- Whole Foods and Amazon sent out an email to customers in some southern states saying that the turkey they purchased may not live up to “quality” standards.
- While the turkeys are still safe to eat, customers will get a $US50 Amazon gift card credited to their account.
- Visit Business Insider’s homepage for more stories.
Whole Foods sent out an email to customers in some southern states on Thursday morning explaining that they purchased a Turkey that may not live up to the company’s “quality” standards.
The email “stressed there was no known food safety or health risk with any of the turkeys,” according to CNN Business.
In an official statement from a Whole Foods spokesperson, the company said “We discovered a small number of fresh turkey products in our South region that did not meet our high expectations for quality. While these products do not pose any known health risks, we know how important holiday meals are to our shoppers and have proactively contacted customers who potentially purchased one of these turkeys. As we anticipated, the overwhelming majority of the select group of customers contacted were satisfied with their purchases.”
While the turkeys were still safe to eat, Whole Foods will still be providing those who purchased the unsatisfactory product a $US50 credit toward their Amazon account. (Amazon is the parent company for Whole Foods.)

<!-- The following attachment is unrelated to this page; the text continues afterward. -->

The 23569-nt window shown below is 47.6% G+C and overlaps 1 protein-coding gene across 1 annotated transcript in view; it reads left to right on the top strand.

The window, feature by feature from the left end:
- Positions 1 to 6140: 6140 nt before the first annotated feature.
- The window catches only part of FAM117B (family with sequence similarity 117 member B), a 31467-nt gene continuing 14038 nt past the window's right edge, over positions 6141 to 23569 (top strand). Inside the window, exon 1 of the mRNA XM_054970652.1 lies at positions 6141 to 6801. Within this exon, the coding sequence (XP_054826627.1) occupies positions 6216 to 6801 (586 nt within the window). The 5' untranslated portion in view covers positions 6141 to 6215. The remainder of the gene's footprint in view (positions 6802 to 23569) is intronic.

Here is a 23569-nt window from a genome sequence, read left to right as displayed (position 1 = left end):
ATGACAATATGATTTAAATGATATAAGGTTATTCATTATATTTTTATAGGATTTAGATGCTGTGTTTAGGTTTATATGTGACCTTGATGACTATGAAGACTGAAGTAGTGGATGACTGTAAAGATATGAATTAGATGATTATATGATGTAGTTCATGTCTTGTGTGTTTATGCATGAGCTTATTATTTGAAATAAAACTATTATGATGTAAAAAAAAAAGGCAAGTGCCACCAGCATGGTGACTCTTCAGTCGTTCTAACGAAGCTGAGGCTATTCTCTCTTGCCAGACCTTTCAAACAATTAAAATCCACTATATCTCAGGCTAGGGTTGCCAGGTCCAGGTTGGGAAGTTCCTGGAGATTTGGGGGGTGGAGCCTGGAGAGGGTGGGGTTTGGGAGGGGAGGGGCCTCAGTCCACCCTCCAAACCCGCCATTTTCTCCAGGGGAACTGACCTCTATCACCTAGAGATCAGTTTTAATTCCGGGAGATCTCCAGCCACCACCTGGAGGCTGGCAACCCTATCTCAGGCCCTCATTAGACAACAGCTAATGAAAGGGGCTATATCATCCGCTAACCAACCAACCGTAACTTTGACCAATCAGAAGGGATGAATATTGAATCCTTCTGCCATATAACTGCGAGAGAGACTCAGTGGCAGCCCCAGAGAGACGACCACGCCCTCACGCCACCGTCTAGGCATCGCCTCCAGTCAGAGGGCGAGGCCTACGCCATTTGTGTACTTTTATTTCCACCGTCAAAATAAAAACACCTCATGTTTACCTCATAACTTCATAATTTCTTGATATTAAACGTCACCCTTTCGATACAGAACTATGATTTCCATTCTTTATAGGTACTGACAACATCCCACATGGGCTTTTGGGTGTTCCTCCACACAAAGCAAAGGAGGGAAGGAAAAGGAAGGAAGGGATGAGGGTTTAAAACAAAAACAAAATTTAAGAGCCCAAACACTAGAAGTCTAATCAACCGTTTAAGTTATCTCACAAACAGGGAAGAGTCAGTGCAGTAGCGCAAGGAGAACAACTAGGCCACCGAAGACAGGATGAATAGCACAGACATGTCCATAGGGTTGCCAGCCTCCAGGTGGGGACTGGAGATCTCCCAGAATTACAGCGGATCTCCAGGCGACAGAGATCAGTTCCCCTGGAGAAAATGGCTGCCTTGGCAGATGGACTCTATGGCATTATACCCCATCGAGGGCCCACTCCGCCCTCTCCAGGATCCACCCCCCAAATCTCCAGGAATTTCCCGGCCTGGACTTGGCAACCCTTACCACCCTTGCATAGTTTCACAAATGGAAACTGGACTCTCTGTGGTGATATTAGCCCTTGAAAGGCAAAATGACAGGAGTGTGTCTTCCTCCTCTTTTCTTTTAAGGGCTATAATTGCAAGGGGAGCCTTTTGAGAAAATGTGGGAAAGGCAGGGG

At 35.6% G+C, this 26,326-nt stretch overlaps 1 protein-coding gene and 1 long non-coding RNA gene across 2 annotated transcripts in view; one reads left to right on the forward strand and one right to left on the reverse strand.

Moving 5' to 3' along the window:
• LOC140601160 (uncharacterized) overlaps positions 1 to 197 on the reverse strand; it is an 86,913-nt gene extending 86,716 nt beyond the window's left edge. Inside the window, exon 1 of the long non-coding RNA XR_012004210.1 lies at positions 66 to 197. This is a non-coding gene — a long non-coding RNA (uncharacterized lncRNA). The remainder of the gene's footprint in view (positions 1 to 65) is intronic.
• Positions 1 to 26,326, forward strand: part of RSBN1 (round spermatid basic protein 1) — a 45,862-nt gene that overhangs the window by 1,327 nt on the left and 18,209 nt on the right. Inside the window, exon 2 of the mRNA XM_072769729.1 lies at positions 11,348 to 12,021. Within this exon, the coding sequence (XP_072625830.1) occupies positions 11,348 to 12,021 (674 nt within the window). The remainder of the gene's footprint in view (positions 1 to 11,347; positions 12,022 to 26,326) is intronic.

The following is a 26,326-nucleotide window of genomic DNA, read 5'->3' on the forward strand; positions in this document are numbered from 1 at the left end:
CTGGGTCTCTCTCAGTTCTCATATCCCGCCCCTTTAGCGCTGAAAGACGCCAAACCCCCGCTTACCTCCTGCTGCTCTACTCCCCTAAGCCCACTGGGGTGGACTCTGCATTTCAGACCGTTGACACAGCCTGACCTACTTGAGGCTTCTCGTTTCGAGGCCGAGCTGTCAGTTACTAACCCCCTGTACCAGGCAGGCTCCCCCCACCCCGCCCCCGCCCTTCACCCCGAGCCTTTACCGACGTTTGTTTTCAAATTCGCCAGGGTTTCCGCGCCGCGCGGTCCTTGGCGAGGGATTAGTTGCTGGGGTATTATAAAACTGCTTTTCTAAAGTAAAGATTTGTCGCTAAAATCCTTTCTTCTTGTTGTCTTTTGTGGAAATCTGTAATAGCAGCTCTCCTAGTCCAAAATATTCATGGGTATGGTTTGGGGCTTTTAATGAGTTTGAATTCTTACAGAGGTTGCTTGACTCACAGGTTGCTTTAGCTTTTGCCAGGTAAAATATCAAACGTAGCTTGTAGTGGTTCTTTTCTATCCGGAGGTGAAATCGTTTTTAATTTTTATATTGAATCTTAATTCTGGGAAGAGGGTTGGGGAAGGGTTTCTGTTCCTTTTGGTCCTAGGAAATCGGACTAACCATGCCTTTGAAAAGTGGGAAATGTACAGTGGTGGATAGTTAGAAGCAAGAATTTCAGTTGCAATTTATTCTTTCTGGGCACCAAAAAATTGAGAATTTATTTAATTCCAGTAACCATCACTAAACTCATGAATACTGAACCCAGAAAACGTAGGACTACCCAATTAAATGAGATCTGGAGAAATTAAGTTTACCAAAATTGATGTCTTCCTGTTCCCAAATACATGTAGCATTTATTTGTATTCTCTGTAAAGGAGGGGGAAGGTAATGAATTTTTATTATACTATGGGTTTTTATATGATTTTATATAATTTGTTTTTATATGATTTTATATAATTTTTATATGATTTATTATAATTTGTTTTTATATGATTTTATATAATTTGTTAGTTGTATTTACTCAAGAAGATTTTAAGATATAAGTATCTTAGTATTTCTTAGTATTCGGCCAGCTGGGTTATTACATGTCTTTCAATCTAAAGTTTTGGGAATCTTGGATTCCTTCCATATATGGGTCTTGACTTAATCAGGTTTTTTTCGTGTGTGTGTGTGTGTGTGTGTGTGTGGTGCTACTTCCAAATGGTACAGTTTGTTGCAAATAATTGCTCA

According to a company spokesperson, the statement was sent to select customers who purchased the fresh turkey product in Alabama, Georgia, Mississippi, North Carolina, South Carolina, Tennessee and two stores in the Florida panhandle.
Customers took to Twitter to express their concern with the smell of the Turkey’s that had been purchased.
Our fresh turkey from @WholeFoods smelled like roadkill. We asked ahead of time if the turkey would be ok in the fridge. Butcher said yeah exp date is 11/30. I’m seeing a lot of other complaints like this. Hope nobody gets sick from it. pic.twitter.com/IPtEH7HO95
— Richard Brown (@Richard___Brown) November 26, 2020
My turkey from @WholeFoods was rotten when we opened last night. ???? We got a new one today (luckily) but didn't have time for a dry brine so I infused butter, garlic, thyme and rosemary with lots of salt and pepper so FINGERS CROSSED. ????
— Erica Siegel (she/her) (@ericasiegel) November 26, 2020
@WholeFoods Opened our turkey last night to Dry brine. Both of us thought we were going to throw up from the smell. Local store said to cold rinse for 10 minutes and it would be OK. Helped the rancid smell and we smoked it today. Hopefully we won’t get sick.
— Tim Roten (@TiminWS) November 27, 2020
Whole Foods responded to the concerns, often pointing customers in the direction of the USDA’s recommendations for handling turkey.
This is on top of other precautions Whole Foods took before the holiday to ensure that customers would have a smooth Thanksgiving.
This year the retailer unveiled the ‘Turkey Protection Program’ in which customers could “insure” any turkey bought between November 11-12 by purchasing a $US35 Whole Foods gift card. If the turkey turned out underwhelming for any reason, those who bought the insurance could file a claim starting today.
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